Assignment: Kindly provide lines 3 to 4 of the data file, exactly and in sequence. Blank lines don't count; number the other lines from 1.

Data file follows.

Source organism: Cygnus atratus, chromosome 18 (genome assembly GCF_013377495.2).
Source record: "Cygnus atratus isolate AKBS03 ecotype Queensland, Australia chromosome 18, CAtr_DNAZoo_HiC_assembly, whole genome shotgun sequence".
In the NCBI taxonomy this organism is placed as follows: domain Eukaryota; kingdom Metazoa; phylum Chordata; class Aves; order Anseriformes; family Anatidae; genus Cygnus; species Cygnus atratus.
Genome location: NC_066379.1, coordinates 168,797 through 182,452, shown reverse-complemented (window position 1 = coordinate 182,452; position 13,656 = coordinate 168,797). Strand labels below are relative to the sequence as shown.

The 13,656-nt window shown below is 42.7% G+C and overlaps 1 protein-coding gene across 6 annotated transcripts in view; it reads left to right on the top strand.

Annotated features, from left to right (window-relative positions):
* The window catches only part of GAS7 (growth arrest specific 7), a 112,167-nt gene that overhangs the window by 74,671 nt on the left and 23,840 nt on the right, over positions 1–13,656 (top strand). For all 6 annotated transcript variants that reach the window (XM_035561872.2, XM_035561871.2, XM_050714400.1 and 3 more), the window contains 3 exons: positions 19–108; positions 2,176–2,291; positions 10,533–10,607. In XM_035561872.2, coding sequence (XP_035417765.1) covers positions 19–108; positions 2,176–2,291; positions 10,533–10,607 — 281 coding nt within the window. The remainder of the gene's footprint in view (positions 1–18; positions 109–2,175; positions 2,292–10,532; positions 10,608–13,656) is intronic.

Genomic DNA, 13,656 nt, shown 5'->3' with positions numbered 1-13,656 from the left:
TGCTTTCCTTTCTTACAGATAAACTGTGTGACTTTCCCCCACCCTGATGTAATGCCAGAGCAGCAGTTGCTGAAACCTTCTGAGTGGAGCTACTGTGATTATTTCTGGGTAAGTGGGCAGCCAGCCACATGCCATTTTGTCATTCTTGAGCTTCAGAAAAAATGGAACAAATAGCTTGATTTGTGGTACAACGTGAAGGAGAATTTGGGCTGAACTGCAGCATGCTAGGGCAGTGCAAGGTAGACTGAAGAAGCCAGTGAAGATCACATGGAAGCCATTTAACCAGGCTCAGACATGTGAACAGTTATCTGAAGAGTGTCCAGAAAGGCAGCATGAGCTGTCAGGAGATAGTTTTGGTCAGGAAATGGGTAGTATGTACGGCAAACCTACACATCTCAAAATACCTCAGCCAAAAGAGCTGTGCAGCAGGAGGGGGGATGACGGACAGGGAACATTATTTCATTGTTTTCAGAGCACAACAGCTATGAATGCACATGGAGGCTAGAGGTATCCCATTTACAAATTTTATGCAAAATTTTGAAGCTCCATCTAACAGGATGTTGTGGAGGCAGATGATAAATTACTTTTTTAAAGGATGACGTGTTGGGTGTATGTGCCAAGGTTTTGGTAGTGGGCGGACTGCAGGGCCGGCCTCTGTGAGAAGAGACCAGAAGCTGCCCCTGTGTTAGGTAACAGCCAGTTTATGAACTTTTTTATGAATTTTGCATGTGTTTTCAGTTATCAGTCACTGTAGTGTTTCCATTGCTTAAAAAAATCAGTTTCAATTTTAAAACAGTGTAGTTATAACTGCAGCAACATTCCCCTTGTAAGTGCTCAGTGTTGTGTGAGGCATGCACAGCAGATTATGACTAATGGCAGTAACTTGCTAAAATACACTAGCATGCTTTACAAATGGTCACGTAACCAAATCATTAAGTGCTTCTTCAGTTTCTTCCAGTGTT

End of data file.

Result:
In the NCBI taxonomy this organism is placed as follows: domain Eukaryota; kingdom Metazoa; phylum Chordata; class Aves; order Anseriformes; family Anatidae; genus Cygnus; species Cygnus atratus.
Genome location: NC_066379.1, coordinates 168,797 through 182,452, shown reverse-complemented (window position 1 = coordinate 182,452; position 13,656 = coordinate 168,797). Strand labels below are relative to the sequence as shown.